Carnegie Mellon University
March 21, 2019

Engineering Technique Provides Insight into Cellular Forces

By Kat Quelle

Emily Durham
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Kris Dahl, a chemical engineering and biomedical engineering professor at Carnegie Mellon University, is using a new method to understand how cells are structured. Her method uses densely packed regions of condensed DNA, known as chromatin, to be used a sensors for cellular force generation. The technique, known as SINK, which stands for sensors from intranuclear kinetics, allowed Dahl and her team to provide physical and biological insights into cells.

Dahl got the idea for the technique from a conversation with Provost James Garrett, a civil and environmental engineer whose research has focused on applying sensors to civil infrastructure. The theory is that, by placing sensors in certain positions, researchers can use resources more efficiently than by placing sensors everywhere. SINK is Dahl's way of applying that theory to monolayers, or sheets, of cells. By placing a few sensors across a monolayer within different cells' nuclei, Dahl and her team can observe the properties of DNA across an entire monolayer.

Through looking at how the sensors bound in condensed DNA "jiggle," as Dahl said, she and her team discovered that a change in one cell can impact a larger range of cells around it than was previously thought.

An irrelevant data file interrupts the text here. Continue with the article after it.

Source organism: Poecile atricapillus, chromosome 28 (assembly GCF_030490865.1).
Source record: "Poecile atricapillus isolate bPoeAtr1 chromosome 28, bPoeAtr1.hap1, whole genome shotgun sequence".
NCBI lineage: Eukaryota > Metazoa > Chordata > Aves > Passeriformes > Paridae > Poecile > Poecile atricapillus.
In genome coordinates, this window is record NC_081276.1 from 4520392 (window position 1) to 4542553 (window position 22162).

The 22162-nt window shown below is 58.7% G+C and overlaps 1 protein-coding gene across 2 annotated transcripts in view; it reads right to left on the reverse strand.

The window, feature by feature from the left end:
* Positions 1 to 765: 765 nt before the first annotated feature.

"We thought it would change the cells right next to it, but it turns out it changes at least five cells, maybe up to 10 cells, in every direction," said Dahl, who also is a CMU alumna.

Travis Armiger, who worked with Dahl on the project while he was a doctoral student in chemical engineering, is now a senior scientist at Merck. He said the discovery could be particularly important for diseases such as cancer.

"Understanding how these monolayers of cells behave in response to physical forces, in addition to their response to chemical signals, is critical to understanding disease progression and embryonic development," Armiger said.

Dahl and Armiger published their work in the Journal of Cell Science. Dahl presented that and the work of another paper about DNA damage and repair at the American Physical Society's (APS) annual conference earlier this month.

Another part of Dahl's research is how cells interact with one another within a monolayer. Instead of modeling a monolayer as a simple sheet of material, monolayers of cells can be modeled as colloidal crystals, which are self-assembled structures of spheres that assemble with lose interactions rather than tight bonds. Modeling monolayers as colloidal crystals means that the thermodynamics of their assembly are different and that they deform differently from how researchers expected. Instead of stretching like a rubber glove, cell monolayers will form propagating defects because of their loose associations, and the cells' unique interactions become important in areas such as tissue engineering.

While Dahl and her team have figured out that cells within a monolayer are communicating more broadly than previously thought, they have yet to determine how exactly the cells mechanically communicate with each other. But, more researchers are using her SINK technique to continue to learn about cells and their interactions.

"That's an exciting area of future research," Dahl said.